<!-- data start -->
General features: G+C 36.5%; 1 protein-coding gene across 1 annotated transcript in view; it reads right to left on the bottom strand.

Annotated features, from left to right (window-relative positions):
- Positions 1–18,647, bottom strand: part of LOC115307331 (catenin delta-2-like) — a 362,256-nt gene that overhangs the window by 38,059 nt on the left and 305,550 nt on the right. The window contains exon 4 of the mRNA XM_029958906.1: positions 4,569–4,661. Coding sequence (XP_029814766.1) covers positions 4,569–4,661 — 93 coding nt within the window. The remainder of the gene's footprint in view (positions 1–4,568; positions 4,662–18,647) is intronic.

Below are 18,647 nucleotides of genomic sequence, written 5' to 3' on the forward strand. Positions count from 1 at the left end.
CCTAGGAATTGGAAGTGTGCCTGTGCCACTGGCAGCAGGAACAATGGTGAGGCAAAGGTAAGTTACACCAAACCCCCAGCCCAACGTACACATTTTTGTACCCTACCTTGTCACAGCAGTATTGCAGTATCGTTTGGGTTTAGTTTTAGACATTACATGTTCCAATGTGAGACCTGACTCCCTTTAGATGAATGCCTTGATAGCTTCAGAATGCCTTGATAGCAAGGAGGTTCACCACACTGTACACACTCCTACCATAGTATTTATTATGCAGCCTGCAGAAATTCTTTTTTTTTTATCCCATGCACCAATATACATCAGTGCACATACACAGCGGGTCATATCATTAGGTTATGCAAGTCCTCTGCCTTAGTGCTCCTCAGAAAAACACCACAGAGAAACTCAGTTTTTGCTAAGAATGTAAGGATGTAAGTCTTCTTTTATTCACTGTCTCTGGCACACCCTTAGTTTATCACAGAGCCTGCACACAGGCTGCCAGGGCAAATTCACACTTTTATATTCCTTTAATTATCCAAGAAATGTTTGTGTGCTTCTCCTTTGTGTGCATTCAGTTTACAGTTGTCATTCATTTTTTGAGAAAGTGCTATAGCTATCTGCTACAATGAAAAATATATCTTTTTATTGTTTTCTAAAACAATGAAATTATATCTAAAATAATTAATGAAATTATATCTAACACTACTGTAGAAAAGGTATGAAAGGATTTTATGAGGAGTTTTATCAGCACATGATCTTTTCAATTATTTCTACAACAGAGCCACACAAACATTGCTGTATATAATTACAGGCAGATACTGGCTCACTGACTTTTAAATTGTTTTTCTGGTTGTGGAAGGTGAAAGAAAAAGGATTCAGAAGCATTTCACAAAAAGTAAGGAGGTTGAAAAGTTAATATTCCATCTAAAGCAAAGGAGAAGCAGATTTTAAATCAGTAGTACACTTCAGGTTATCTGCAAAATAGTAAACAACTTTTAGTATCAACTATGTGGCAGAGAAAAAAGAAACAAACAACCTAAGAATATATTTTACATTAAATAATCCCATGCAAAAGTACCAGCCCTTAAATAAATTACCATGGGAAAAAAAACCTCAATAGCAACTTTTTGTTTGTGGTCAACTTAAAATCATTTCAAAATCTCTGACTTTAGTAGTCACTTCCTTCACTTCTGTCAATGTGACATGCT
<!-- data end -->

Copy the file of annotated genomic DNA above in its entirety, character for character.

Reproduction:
General features: G+C 36.5%; 1 protein-coding gene across 1 annotated transcript in view; it reads right to left on the bottom strand.

Annotated features, from left to right (window-relative positions):
- Positions 1–18,647, bottom strand: part of LOC115307331 (catenin delta-2-like) — a 362,256-nt gene that overhangs the window by 38,059 nt on the left and 305,550 nt on the right. The window contains exon 4 of the mRNA XM_029958906.1: positions 4,569–4,661. Coding sequence (XP_029814766.1) covers positions 4,569–4,661 — 93 coding nt within the window. The remainder of the gene's footprint in view (positions 1–4,568; positions 4,662–18,647) is intronic.

Below are 18,647 nucleotides of genomic sequence, written 5' to 3' on the forward strand. Positions count from 1 at the left end.
CCTAGGAATTGGAAGTGTGCCTGTGCCACTGGCAGCAGGAACAATGGTGAGGCAAAGGTAAGTTACACCAAACCCCCAGCCCAACGTACACATTTTTGTACCCTACCTTGTCACAGCAGTATTGCAGTATCGTTTGGGTTTAGTTTTAGACATTACATGTTCCAATGTGAGACCTGACTCCCTTTAGATGAATGCCTTGATAGCTTCAGAATGCCTTGATAGCAAGGAGGTTCACCACACTGTACACACTCCTACCATAGTATTTATTATGCAGCCTGCAGAAATTCTTTTTTTTTTATCCCATGCACCAATATACATCAGTGCACATACACAGCGGGTCATATCATTAGGTTATGCAAGTCCTCTGCCTTAGTGCTCCTCAGAAAAACACCACAGAGAAACTCAGTTTTTGCTAAGAATGTAAGGATGTAAGTCTTCTTTTATTCACTGTCTCTGGCACACCCTTAGTTTATCACAGAGCCTGCACACAGGCTGCCAGGGCAAATTCACACTTTTATATTCCTTTAATTATCCAAGAAATGTTTGTGTGCTTCTCCTTTGTGTGCATTCAGTTTACAGTTGTCATTCATTTTTTGAGAAAGTGCTATAGCTATCTGCTACAATGAAAAATATATCTTTTTATTGTTTTCTAAAACAATGAAATTATATCTAAAATAATTAATGAAATTATATCTAACACTACTGTAGAAAAGGTATGAAAGGATTTTATGAGGAGTTTTATCAGCACATGATCTTTTCAATTATTTCTACAACAGAGCCACACAAACATTGCTGTATATAATTACAGGCAGATACTGGCTCACTGACTTTTAAATTGTTTTTCTGGTTGTGGAAGGTGAAAGAAAAAGGATTCAGAAGCATTTCACAAAAAGTAAGGAGGTTGAAAAGTTAATATTCCATCTAAAGCAAAGGAGAAGCAGATTTTAAATCAGTAGTACACTTCAGGTTATCTGCAAAATAGTAAACAACTTTTAGTATCAACTATGTGGCAGAGAAAAAAGAAACAAACAACCTAAGAATATATTTTACATTAAATAATCCCATGCAAAAGTACCAGCCCTTAAATAAATTACCATGGGAAAAAAAACCTCAATAGCAACTTTTTGTTTGTGGTCAACTTAAAATCATTTCAAAATCTCTGACTTTAGTAGTCACTTCCTTCACTTCTGTCAATGTGACATGCT